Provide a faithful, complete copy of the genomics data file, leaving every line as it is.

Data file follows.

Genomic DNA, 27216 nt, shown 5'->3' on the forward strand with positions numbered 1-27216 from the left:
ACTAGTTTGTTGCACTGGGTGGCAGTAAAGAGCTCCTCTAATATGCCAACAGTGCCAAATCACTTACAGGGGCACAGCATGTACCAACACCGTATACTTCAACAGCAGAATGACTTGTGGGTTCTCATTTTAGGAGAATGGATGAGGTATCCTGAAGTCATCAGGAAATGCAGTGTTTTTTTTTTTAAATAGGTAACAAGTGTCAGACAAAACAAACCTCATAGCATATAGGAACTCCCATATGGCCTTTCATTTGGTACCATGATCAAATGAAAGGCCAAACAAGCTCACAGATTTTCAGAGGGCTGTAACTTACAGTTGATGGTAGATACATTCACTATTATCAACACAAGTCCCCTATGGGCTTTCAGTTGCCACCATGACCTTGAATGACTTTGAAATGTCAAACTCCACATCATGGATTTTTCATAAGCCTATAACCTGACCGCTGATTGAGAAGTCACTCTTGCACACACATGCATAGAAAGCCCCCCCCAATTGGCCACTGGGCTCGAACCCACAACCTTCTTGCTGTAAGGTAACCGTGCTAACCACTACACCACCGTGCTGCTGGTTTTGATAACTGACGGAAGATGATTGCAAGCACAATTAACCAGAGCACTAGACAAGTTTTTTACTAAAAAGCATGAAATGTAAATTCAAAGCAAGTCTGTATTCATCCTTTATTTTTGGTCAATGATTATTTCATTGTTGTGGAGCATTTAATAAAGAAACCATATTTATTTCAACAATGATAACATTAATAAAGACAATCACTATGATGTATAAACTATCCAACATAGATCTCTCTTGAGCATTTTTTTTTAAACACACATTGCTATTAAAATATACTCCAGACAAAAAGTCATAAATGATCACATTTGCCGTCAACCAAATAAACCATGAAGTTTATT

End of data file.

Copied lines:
Genomic DNA, 27216 nt, shown 5'->3' on the forward strand with positions numbered 1-27216 from the left:
ACTAGTTTGTTGCACTGGGTGGCAGTAAAGAGCTCCTCTAATATGCCAACAGTGCCAAATCACTTACAGGGGCACAGCATGTACCAACACCGTATACTTCAACAGCAGAATGACTTGTGGGTTCTCATTTTAGGAGAATGGATGAGGTATCCTGAAGTCATCAGGAAATGCAGTGTTTTTTTTTTTAAATAGGTAACAAGTGTCAGACAAAACAAACCTCATAGCATATAGGAACTCCCATATGGCCTTTCATTTGGTACCATGATCAAATGAAAGGCCAAACAAGCTCACAGATTTTCAGAGGGCTGTAACTTACAGTTGATGGTAGATACATTCACTATTATCAACACAAGTCCCCTATGGGCTTTCAGTTGCCACCATGACCTTGAATGACTTTGAAATGTCAAACTCCACATCATGGATTTTTCATAAGCCTATAACCTGACCGCTGATTGAGAAGTCACTCTTGCACACACATGCATAGAAAGCCCCCCCCAATTGGCCACTGGGCTCGAACCCACAACCTTCTTGCTGTAAGGTAACCGTGCTAACCACTACACCACCGTGCTGCTGGTTTTGATAACTGACGGAAGATGATTGCAAGCACAATTAACCAGAGCACTAGACAAGTTTTTTACTAAAAAGCATGAAATGTAAATTCAAAGCAAGTCTGTATTCATCCTTTATTTTTGGTCAATGATTATTTCATTGTTGTGGAGCATTTAATAAAGAAACCATATTTATTTCAACAATGATAACATTAATAAAGACAATCACTATGATGTATAAACTATCCAACATAGATCTCTCTTGAGCATTTTTTTTTAAACACACATTGCTATTAAAATATACTCCAGACAAAAAGTCATAAATGATCACATTTGCCGTCAACCAAATAAACCATGAAGTTTATT